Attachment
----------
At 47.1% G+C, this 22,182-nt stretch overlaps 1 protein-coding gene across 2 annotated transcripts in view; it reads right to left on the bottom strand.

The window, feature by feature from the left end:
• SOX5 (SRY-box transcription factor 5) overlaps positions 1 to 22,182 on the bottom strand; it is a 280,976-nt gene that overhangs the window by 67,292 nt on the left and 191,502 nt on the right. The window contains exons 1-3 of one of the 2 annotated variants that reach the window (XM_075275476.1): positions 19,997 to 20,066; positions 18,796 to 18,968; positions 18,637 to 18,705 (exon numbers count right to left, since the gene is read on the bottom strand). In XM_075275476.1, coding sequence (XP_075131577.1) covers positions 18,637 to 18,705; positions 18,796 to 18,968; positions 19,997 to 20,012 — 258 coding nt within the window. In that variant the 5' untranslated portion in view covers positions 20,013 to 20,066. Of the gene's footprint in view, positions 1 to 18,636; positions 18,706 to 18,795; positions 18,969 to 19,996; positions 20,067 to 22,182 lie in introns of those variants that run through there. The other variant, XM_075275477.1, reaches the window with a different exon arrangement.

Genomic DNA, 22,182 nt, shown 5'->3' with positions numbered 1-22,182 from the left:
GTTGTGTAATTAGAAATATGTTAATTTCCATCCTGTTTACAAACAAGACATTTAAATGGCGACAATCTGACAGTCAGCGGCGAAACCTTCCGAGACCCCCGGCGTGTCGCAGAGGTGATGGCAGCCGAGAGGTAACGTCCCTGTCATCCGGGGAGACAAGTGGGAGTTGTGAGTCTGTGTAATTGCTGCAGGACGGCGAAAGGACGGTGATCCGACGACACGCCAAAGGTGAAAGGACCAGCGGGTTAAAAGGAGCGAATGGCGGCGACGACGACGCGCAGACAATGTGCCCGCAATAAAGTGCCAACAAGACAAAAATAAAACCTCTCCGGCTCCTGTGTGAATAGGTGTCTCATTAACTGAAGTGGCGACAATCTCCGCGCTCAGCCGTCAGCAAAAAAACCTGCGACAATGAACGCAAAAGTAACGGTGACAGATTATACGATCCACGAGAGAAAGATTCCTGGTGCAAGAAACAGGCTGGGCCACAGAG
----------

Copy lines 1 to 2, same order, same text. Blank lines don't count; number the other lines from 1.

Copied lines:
At 47.1% G+C, this 22,182-nt stretch overlaps 1 protein-coding gene across 2 annotated transcripts in view; it reads right to left on the bottom strand.

The window, feature by feature from the left end: